Solution: Institutions can enable Deposit Authorization on their XRP Ledger accounts by setting the
asfDepositAuth flag in an
AccountSet transaction. This makes the account unable to receive Payment transactions. Accounts with Deposit Authorization enabled can only receive funds through Escrow, Payment Channels, or Checks. Checks are the most straightforward, familiar, and flexible way to transfer funds if Deposit Authorization is enabled.
Checks typically have the lifecycle described below.
Step 1: To create a Check, the sender submits a CheckCreate transaction and specifies the recipient (
Destination), expiration time (
Expiration), and maximum amount that may be debited from the sender's account (
Step 2: After the CheckCreate transaction is processed, a Check object is created on the XRP Ledger. This object contains the properties of the Check as defined by the transaction that created it. The object can only be modified by the sender (by canceling it with a CheckCancel transaction) or recipient (by canceling it or cashing it) before the expiration time passes. After the expiration time, anyone may cancel the Check.
Step 3: To cash the check, the recipient submits a CheckCash transaction. The recipient has two options for cashing the check:
Amount— The recipient can use this option to specify an exact amount to cash. This may be useful for cases where the sender has padded the check to cover possible transfer fees and the recipient wants to accept the exact amount on an invoice or other contract.
DeliverMin— The recipient can use this option to specify the minimum amount they are willing to receive from the Check. If the recipient uses this option, the XRP Ledger attempts to deliver as much as possible and always delivers at least this amount. The transaction fails if the amount that can be credited to the recipient is not at least the requested amount.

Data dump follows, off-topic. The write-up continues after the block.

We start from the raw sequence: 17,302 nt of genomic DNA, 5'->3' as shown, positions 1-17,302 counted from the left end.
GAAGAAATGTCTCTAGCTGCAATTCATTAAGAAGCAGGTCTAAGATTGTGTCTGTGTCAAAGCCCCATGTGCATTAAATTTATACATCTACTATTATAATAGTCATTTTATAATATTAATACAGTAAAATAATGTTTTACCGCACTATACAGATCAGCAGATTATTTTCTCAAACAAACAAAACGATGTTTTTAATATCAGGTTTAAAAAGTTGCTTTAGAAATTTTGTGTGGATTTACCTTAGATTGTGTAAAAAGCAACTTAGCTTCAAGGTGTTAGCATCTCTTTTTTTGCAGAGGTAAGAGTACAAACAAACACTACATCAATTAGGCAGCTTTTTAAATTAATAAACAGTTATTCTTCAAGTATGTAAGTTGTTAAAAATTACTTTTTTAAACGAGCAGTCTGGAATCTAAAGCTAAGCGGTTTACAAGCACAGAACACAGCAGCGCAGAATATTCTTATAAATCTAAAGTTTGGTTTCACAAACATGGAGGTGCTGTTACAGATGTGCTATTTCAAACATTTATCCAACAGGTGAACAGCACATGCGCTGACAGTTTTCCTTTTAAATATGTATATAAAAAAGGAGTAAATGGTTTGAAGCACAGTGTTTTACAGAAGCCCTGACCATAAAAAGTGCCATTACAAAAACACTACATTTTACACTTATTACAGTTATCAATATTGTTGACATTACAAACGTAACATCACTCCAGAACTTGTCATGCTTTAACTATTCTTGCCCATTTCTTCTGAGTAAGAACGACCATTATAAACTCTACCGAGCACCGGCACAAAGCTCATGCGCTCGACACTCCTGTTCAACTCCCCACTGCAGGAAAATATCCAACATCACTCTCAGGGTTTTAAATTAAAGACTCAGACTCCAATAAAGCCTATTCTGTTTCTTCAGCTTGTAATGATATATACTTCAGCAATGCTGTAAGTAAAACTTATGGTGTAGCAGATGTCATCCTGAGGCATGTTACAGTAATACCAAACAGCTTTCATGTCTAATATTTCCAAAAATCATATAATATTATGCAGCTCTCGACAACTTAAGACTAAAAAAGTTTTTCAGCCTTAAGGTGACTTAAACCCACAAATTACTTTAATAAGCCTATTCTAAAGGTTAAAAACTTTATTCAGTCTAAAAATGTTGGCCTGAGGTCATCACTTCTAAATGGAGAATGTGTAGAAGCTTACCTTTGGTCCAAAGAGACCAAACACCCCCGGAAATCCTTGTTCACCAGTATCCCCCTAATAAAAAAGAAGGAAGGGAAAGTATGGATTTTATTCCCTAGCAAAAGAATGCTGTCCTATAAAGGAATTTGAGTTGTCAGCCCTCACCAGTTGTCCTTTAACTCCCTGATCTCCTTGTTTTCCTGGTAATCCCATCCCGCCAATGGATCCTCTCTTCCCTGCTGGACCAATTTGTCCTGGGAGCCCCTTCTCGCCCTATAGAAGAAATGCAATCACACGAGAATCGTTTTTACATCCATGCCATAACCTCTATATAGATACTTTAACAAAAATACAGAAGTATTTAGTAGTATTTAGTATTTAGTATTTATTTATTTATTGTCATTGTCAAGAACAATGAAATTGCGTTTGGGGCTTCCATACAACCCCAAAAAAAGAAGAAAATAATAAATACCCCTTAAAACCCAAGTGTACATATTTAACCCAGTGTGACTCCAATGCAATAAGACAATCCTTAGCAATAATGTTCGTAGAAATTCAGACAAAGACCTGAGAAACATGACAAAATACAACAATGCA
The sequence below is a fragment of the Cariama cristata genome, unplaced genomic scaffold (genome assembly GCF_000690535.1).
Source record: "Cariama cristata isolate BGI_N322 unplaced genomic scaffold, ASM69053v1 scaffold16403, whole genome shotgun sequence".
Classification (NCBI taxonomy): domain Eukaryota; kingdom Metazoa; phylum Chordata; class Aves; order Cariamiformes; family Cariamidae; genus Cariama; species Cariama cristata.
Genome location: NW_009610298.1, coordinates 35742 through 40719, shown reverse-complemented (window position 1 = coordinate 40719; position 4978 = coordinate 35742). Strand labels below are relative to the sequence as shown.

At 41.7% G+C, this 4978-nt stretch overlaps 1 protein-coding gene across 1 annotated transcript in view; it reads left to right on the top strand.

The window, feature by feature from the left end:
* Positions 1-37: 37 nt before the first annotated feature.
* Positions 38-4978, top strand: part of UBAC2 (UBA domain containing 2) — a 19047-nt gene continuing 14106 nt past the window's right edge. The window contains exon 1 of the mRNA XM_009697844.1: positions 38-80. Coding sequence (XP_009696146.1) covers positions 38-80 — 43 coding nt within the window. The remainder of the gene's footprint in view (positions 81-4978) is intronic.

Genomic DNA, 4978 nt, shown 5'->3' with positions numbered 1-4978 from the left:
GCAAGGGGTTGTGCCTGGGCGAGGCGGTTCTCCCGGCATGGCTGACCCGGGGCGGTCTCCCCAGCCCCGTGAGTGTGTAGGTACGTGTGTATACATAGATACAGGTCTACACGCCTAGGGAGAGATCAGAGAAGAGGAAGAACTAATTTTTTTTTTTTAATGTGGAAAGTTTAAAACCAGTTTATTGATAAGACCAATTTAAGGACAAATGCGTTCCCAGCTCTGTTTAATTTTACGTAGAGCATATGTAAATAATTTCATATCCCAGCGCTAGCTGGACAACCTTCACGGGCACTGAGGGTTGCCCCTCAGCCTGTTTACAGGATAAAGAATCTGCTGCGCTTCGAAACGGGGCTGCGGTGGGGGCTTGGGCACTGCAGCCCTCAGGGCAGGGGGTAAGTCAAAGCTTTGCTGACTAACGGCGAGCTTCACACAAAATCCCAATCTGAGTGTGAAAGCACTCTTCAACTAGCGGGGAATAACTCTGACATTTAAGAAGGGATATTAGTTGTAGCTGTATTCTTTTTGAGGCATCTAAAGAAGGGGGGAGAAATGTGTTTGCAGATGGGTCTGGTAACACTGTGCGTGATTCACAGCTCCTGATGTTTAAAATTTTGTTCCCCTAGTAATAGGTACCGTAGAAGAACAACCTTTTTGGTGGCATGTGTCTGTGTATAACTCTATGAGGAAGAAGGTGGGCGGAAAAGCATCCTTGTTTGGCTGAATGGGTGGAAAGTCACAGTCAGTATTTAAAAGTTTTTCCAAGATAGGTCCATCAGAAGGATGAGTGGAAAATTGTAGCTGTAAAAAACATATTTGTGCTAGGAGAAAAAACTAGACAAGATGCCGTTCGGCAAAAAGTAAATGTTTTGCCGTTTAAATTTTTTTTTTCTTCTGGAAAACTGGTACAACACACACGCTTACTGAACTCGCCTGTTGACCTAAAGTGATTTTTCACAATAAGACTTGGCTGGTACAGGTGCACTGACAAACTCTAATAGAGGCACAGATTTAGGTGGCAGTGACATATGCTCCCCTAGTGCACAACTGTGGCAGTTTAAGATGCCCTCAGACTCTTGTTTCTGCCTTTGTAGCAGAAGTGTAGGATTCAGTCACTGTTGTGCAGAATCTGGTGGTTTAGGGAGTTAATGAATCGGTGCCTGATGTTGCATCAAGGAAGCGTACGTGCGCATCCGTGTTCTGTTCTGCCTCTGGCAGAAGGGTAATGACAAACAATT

If the sender has enough funds to cover the Check and the expiration time has not passed, the funds are debited from the sender's account and credited to the recipient's account, and the Check object is destroyed.
In the case of expirations, Checks have the lifecycle described below.
All Checks start the same way, so Steps 1 and 2 are the same.
Step 3a: If the Check expires before the recipient can cash it, the Check can no longer be cashed but the object remains in the ledger.
Step 4a: After a Check expires, anyone may cancel it by submitting a CheckCancel transaction. That transaction removes the Check from the ledger.
Availability of Checks
rippled v0.90.0 or later. As of 2020-06-08, the Checks amendment is in voting to become enabled on the production XRP Ledger. For the latest status of all known amendments, see Known Amendments. For more information about how amendments are enabled and voted on, see Amendment Process.
To check the status of an amendment on a test net or private XRP Ledger network, use the feature method.
For more information about Checks in the XRP Ledger, see:
- Transaction Reference
- Checks Tutorials
- Checks amendment
For more information about related features, see: